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    Open house gives insight, explanation to 1 ABCT, 1AD command teams about behavioral health care options

    Providers from the Embedded Behavioral Health team provide care options to leaders

    Photo By Capt. Olivia Cobiskey | Providers from the Embedded Behavioral Health team discussed services like evaluations...... read more read more

    EL PASO, TX, UNITED STATES

    08.15.2019

    Story by Capt. Olivia Cobiskey 

    William Beaumont Army Medical Center

    FORT BLISS, Texas – Providers from the Embedded Behavioral Health team discussed services like evaluations for military specialty schools, walk-in triage for crisis intervention, and command consultations at their new location on East Bliss with command teams from the 1st Armored Brigade Combat Team, 1st Armored Division in August.

    “Face-to-face time with command teams and behavioral health providers only enhances communication,” said Maj. Marlene Arias-Reynoso, 1-1 EBH chief, during the Open House. “Communication is always easier when you can put a face to a name.”

    Arias, a certified addictions nurse, added that developing two-way communications networks with leadership is critical in the treatment of Soldiers.

    Capt. Erika Koppa, commander Delta Forward Support Company, 1st Support Battalion, 1st Armored Division said meeting helped leadership teams and providers ‘get on the same page.’

    “As commanders, it’s good to have a general understanding of different treatment options,” Koppa said. “Like that by the seventh month of treatment, if we don’t start to see improvements, the medical board processes automatically starts. This gives us a bench mark and allows us the time to prepare the Soldier for transition.”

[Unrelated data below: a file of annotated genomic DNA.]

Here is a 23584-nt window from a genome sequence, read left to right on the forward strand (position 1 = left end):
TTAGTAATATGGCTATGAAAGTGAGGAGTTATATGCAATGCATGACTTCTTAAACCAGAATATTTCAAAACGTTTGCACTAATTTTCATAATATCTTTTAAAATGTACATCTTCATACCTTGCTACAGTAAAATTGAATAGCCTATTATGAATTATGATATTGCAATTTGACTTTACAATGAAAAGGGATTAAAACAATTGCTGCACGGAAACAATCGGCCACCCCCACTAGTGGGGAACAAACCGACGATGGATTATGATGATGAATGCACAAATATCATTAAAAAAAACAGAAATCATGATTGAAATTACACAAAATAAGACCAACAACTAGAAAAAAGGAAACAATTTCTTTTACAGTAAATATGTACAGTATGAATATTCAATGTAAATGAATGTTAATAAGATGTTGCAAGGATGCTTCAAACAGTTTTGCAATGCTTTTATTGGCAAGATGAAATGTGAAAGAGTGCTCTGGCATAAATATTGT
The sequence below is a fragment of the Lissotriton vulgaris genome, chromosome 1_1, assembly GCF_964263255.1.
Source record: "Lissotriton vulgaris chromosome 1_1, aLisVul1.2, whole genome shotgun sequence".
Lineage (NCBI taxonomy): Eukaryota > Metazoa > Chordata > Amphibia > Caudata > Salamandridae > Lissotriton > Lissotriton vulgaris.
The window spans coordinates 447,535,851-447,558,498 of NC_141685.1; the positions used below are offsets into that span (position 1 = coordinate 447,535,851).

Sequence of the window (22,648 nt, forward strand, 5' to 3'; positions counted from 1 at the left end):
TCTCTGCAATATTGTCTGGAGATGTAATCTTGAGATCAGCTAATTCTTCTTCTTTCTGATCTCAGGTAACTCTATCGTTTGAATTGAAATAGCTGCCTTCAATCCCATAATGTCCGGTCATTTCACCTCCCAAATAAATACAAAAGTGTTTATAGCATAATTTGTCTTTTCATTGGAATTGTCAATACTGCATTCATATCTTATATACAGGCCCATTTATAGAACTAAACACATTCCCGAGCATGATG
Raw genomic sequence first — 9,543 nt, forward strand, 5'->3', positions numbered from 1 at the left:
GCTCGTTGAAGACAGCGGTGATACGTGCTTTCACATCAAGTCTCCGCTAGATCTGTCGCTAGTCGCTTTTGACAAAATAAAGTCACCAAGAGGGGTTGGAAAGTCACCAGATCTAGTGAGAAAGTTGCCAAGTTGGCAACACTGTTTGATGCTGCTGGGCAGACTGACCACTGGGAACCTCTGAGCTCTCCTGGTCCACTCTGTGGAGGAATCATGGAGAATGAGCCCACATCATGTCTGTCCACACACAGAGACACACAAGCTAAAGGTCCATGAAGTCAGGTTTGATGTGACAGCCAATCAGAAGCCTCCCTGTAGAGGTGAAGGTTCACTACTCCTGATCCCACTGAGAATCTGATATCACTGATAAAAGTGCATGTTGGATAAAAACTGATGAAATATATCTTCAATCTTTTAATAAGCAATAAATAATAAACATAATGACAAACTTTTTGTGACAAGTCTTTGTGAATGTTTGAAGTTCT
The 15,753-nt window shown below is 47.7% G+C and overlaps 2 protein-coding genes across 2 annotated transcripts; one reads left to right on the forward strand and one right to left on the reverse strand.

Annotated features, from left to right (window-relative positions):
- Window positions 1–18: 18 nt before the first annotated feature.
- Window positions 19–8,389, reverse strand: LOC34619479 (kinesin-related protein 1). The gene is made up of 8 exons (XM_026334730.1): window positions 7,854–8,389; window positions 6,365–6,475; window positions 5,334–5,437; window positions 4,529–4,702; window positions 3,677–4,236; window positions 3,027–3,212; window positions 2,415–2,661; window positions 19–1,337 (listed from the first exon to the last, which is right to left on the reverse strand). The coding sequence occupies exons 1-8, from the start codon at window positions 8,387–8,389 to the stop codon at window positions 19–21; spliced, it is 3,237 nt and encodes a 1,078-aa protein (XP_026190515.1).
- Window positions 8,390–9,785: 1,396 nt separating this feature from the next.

However, not all individuals who seek help decide to get out of the military. As a new commander, Koppa has seen firsthand how treatment can help reinvigorate a Soldier and their future.

    “Treatment is aimed for recovery. We had our top (culinary specialist), who wanted to quit, but because of the positive treatment she’s received here, she’s graduated Basic Leadership Course and will continue to excel,” Koppa said. “She went from ‘I want to quit’ to ‘Let’s see how high I can go’.”

    Lt. Col. Michael D. Boyles, commander 501st Brigade Support Battalion, 1st Armored Division agreed building face-to-face relationships is key to ensuring our Soldiers get the care they need and deserve.

    “Leadership interface with the provider is key to taking care of Soldiers,” agreed Boyles, who was deployed to Iraq just after the surge in 2007 as a company commander. “That is not unique to behavioral health.”

    However, what is the same Boyles added, is the need to see progress.

    “Whether it’s behavioral health or physical, that same discussion is warranted – rehabilitation or separation – every case is different,” Boyles said. “You are looking for progress, looking for the individual to be a functioning member of the team.”

    The Army has made great strides in its care practices, said Boyles, who commissioned in 1999.

    “Today, I’d have no issues asking for behavioral health help and feel that I’d have the support of my leadership,” said Boyles. “Just like I would support my Soldiers if they felt they needed to seek treatment.”

    Embedded Behavioral Health Clinic hours are Monday through Friday, 7:30 a.m. to 4:30 p.m. They are located at Bldg. 21035 Steel Rain, Rd., 1st Floor, East Fort Bliss.

    Services include individual and group psychotherapy, diagnostic evaluation, management of psychotropic medication and command evaluations.
    Embedded Behavioral Health Clinic Hours:
    Monday – Friday 7:30 am – 4:30 pm
    Bldg. 21035 Steel Rain, Rd., 1st Floor, East Fort Bliss

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    NEWS INFO

    Date Taken: 08.15.2019
    Date Posted: 09.27.2019 16:41
    Story ID: 344369
    Location: EL PASO, TX, US 

    Web Views: 40
    Downloads: 0
    Podcast Hits: 0

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